One of the unfortunate inevitabilities created by the pivoting of any web startup as it searches desperately for a business model is the complete and utter alienation and ungrateful dismissal of the few users you did manage to scrounge up in cyberspace. Sometimes it may feel difficult to cut off a finger to save the whole arm. What about those 1,000 early adopters who were kind enough to put up with all the bugs and work around all the limitations in your software? Are they to be thrown to the gutter, their time and effort completely unappreciated? What about the content they contributed to your site, shall it be wiped from disk as if it had never existed?
These questions have bounced around in my head lately, like little rubber guilt balls.
To me, it’s obvious that KitchenPC needs to become the most powerful recipe search engine on the Internet. People search for recipes, tens of millions of them. Powerful search algorithms are hugely valuable. Companies like Google, Yahoo! and Microsoft purchase powerful search technology. KitchenPC can pivot into this market by taking advantage of several of its technical abilities such as ingredient aggregation and complete recipe normalization and allow users to intelligently find recipes and manage those search results in groups rather than one at a time.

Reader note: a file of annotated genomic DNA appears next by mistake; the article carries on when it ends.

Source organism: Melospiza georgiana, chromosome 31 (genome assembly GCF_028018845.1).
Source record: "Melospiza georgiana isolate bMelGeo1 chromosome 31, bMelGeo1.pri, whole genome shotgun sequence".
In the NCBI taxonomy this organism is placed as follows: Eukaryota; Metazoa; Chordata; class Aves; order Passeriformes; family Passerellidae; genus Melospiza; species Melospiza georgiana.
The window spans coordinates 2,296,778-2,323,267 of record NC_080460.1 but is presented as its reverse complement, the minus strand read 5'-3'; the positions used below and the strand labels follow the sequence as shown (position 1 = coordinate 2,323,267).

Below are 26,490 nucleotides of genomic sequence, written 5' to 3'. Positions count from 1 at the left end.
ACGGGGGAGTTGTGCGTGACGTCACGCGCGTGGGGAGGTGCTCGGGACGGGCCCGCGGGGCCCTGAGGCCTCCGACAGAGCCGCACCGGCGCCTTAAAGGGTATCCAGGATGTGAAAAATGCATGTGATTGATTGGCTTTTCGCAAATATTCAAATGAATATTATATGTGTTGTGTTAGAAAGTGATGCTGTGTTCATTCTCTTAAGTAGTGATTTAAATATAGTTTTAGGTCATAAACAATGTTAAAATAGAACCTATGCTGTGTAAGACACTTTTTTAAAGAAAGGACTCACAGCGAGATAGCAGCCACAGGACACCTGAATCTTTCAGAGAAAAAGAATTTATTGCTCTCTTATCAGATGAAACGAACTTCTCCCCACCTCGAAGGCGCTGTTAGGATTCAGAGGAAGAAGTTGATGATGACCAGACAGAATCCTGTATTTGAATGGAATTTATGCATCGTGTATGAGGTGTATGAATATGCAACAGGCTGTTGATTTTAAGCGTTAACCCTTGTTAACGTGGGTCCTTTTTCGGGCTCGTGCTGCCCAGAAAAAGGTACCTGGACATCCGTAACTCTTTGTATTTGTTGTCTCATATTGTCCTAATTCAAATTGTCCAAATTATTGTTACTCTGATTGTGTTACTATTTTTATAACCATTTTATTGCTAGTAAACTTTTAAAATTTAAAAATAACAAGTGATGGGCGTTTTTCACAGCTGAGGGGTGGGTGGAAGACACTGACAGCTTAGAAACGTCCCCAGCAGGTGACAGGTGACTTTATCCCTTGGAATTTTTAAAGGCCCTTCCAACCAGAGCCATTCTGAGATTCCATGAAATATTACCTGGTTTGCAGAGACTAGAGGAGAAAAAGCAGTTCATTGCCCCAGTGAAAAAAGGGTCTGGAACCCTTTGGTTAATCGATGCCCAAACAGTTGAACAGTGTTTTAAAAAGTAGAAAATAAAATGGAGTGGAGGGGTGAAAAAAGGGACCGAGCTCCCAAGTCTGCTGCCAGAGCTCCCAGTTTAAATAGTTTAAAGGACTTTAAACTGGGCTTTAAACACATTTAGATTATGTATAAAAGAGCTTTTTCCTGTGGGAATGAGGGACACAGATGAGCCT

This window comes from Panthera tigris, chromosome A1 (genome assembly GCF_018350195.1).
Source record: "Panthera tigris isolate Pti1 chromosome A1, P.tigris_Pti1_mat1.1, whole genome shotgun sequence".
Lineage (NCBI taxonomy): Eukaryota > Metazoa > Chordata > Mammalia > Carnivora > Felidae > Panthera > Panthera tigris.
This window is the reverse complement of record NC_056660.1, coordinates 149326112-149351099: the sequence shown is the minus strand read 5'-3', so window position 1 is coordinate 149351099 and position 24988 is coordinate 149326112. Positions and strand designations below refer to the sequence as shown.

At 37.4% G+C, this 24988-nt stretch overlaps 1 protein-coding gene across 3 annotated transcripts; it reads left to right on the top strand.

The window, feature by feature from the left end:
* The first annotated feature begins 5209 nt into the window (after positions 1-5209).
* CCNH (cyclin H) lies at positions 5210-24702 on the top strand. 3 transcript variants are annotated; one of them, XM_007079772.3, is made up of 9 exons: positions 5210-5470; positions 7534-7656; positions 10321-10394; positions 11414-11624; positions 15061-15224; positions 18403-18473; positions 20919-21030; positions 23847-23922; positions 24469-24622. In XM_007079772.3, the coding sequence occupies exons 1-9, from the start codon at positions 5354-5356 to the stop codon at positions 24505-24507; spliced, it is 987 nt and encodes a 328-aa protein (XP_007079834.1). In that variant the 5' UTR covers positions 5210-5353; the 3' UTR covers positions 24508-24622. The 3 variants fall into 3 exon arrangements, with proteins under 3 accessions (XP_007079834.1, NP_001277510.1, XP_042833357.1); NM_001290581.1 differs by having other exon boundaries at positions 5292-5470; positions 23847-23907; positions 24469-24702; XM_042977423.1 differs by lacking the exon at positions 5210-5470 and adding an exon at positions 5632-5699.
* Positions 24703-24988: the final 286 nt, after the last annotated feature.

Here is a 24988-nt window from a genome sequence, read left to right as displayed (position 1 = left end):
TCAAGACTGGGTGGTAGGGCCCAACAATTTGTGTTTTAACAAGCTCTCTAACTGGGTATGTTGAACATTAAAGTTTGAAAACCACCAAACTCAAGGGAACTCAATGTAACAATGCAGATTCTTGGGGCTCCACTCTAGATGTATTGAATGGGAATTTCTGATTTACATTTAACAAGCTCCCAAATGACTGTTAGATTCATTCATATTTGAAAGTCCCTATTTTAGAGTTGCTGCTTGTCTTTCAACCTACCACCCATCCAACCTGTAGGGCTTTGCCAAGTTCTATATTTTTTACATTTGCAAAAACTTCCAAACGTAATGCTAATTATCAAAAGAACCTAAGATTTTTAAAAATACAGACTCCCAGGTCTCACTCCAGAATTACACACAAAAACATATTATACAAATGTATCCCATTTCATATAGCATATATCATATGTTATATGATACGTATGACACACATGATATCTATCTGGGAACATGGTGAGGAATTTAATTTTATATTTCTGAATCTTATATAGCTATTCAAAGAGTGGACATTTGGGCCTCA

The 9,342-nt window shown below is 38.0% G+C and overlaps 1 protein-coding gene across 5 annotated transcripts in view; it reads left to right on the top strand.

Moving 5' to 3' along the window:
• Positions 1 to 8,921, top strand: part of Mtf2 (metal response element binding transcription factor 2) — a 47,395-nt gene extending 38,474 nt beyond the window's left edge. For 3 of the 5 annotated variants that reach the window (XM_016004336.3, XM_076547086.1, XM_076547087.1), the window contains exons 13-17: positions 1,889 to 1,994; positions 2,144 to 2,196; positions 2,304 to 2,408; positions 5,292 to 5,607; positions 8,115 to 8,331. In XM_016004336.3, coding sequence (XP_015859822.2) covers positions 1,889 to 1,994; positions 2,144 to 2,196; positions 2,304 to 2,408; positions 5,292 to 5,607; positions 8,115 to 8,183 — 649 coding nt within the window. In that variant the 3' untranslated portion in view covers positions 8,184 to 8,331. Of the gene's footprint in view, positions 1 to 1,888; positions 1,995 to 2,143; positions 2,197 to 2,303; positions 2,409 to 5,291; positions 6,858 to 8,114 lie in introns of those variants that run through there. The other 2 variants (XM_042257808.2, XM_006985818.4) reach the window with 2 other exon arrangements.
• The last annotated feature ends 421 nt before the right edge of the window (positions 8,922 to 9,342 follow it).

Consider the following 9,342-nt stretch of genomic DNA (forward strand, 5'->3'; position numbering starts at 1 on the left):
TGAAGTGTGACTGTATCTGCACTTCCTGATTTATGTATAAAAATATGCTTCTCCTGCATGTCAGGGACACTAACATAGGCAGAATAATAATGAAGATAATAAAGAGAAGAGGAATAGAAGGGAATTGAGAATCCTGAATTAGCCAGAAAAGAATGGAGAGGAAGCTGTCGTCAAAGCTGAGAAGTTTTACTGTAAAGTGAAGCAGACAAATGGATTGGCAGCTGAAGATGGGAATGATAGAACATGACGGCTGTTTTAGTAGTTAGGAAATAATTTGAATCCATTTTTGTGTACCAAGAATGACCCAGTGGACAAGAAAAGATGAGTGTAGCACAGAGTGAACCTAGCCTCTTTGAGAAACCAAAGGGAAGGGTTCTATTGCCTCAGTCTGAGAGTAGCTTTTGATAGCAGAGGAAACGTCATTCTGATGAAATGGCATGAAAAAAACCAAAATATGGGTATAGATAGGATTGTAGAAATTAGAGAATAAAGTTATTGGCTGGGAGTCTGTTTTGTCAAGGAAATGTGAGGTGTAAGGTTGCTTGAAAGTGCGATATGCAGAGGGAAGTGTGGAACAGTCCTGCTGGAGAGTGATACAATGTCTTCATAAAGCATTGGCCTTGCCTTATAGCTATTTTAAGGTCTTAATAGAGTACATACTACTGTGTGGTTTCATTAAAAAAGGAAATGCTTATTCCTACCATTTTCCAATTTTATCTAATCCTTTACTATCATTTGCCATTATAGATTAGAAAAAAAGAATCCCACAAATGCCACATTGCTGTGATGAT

The failed experiment of trying to build a respectable recipe database on my own taught me many lessons; chief among them was not to try to build a respectable recipe database on my own. The Internet should be my recipe database. Users do not want to manage recipe data themselves online, nor do they want to use a completely convoluted web-based editor that’s limited beyond reason due to a level of backend normalization that borders on digital OCD.
So, if this is the direction of KitchenPC’s future, is it possible to respect the past? I do know for a fact that several users have typed in dozens of recipes on their own, and adore KitchenPC as a place to store their personal favorites online. Obviously, I’m not going to just delete their content. I’m not that kind of person.
There are a few ideas I’m considering, which I’d like to go over from worst-case scenario but completely practical to purely ideal but would cause Eric Ries to knock on my door and proceed to beat me over the head with a club.
Worst Case: Just keep everyone’s recipes in the database